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Defending life from the moment of conception

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Cameron calls for abortion time-limits to be lowered

26 February 2008

Mr David Cameron MP, leader of the British opposition Conservative party, has declared his support for reducing the legal abortion limit from 24 weeks to between 20 and 21 weeks. Mr Cameron said: "I would like to see a reduction in the current limit, as it is clear that, due to medical advancement, many babies are surviving at 24 weeks. This must, however, remain a conscience issue and a free vote." The debate is expected to be brought up during discussions of the government's Human Fertilisation and Embryology Bill. [Daily Mail, 25 February] SPUC comment: The 24 week "limit" applies only to abortion on certain grounds (those in clause 1(1)a of the Abortion Act.) No limit applies to other grounds. Pro-abortion MPs will certainly push for more grounds to be exempted if the 24-week marker is lowered and this is likely to lead to more, not fewer, late abortions.

Cardinal Cormac Murphy O'Connor, Archbishop of Westminster, England, has urged Catholics to speak out about their concerns on the Human Fertilisation and Embryology Bill. The cardinal wrote: "Our Christian witness can never just be personal but involves us too as citizens committed to serving the common good of society and to upholding the human dignity of all. Now is the time for our voices to be heard." [CNA on EWTN, 20 February]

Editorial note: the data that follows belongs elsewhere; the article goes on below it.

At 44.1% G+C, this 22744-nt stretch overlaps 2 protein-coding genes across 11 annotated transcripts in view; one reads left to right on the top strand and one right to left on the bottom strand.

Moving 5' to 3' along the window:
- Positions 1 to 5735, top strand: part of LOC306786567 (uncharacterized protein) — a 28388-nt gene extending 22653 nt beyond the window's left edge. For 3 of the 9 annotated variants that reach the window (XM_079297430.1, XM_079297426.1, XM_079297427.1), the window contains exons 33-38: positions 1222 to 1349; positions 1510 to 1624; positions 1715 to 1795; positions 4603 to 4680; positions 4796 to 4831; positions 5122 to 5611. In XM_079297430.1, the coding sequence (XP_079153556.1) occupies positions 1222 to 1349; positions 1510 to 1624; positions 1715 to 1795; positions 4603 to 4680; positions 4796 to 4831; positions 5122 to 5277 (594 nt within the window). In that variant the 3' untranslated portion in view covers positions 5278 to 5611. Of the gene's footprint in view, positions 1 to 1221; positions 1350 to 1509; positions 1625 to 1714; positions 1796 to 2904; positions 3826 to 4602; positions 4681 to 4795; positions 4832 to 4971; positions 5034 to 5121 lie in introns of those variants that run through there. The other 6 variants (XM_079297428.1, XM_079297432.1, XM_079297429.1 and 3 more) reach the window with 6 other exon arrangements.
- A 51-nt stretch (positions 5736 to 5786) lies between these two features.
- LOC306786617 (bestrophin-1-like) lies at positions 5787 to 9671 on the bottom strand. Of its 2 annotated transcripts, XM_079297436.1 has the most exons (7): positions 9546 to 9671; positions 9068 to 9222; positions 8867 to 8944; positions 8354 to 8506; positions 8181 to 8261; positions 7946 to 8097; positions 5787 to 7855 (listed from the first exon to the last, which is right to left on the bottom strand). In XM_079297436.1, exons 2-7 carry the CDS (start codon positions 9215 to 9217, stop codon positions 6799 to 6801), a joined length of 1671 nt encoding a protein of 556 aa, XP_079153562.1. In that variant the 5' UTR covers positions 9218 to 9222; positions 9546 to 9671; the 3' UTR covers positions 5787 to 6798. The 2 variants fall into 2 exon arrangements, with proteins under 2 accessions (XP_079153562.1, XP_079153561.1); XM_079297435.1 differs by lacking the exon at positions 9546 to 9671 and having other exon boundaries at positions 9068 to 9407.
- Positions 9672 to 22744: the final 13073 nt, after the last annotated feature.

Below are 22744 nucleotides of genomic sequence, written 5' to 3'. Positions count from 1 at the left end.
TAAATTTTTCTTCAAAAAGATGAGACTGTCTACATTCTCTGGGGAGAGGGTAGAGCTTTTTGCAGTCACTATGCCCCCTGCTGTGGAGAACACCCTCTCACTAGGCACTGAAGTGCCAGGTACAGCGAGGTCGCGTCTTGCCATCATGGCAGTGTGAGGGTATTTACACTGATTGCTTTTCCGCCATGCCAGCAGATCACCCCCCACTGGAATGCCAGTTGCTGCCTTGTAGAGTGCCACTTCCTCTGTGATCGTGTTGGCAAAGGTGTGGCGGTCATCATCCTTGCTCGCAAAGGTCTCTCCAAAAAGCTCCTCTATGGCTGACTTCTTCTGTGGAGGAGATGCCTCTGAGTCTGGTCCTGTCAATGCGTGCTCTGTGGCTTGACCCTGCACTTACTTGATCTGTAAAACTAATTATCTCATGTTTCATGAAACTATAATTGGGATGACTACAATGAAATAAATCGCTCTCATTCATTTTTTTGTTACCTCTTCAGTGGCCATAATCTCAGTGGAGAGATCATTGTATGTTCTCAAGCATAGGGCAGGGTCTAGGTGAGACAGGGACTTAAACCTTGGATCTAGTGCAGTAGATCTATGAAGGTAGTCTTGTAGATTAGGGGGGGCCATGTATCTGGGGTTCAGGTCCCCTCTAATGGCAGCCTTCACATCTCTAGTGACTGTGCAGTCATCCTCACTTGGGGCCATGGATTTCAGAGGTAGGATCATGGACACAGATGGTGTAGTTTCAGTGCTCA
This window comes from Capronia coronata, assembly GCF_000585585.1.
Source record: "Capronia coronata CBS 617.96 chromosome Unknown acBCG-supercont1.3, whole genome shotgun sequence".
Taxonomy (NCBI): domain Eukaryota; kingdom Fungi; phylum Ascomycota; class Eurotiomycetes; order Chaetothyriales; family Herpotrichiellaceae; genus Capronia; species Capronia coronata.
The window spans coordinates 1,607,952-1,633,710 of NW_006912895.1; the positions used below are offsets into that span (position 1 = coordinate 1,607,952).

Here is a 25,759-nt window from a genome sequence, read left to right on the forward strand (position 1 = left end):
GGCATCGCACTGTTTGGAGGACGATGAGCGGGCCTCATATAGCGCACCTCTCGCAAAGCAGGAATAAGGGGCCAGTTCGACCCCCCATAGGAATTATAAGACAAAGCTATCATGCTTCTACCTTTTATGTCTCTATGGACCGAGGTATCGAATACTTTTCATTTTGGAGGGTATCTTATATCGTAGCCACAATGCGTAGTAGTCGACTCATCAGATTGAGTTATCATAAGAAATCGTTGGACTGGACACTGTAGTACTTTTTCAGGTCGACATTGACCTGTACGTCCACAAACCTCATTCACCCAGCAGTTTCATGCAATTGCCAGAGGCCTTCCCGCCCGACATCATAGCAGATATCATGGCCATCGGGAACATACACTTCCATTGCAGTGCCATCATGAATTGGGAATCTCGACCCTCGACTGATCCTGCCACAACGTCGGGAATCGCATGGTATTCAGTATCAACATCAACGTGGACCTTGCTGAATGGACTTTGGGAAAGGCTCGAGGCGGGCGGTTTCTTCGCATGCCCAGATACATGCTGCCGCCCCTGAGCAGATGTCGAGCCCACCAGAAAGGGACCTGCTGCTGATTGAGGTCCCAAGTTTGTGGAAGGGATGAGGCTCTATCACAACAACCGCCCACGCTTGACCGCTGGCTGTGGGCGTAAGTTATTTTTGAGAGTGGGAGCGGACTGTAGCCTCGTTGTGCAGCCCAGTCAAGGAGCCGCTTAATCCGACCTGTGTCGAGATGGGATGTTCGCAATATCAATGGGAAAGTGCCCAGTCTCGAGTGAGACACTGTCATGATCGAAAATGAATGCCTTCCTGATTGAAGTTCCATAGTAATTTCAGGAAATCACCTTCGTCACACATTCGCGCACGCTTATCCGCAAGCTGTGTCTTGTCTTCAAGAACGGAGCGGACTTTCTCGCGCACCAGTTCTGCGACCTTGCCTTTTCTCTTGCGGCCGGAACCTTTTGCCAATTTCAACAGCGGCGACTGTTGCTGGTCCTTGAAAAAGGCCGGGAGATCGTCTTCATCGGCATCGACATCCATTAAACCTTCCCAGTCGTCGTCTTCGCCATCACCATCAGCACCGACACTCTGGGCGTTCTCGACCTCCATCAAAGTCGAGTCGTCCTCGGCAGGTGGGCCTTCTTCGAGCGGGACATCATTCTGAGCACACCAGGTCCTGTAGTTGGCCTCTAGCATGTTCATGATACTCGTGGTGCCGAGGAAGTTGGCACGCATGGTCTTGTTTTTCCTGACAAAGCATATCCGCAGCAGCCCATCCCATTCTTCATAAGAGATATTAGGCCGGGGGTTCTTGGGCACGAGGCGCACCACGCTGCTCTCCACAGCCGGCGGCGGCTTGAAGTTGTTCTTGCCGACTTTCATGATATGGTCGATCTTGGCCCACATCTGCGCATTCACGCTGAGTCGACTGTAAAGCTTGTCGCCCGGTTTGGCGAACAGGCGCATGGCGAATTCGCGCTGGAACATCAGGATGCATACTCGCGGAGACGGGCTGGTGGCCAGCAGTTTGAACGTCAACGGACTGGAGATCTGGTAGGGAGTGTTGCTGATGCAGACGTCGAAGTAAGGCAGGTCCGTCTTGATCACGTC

Cardinal Murphy O'Connor has asked the directors of a London Catholic hospital to resign over disputes about abortion referrals and the morning-after pill by doctors based on the hospital site. The dispute has led to a new code of ethics being drawn up for the hospital of St John & St Elizabeth, and a new chairman, Lord Guthrie of Craigiebank, has been appointed. The hospital has been criticised by the General Medical Council and by the British Medical Association. BMA head of ethics Vivienne Nathanson insisted that a woman carrying a disabled baby should be offered help to obtain an abortion. [Guardian, 22 February and Independent, 23 February]

A New York State bill proposes to protect the right to abortion in law.. The Reproductive Health and Privacy Protection Act, was drawn up by Governor Eliot Spitzer's office. Opponents say that the proposed law would make Catholic hospitals vulnerable to lawsuits if they refused to do abortions. Dennis Poust of the New York Catholic Conference asked, "If the intent is not to force our hospitals and other facilities to perform abortions or make direct referrals or promote abortion, then why not amend the bill?" Provisions in the bill would also allow abortions to be performed by "qualified licensed health care providers", not just physicians. [CNA on EWTN, 22 February]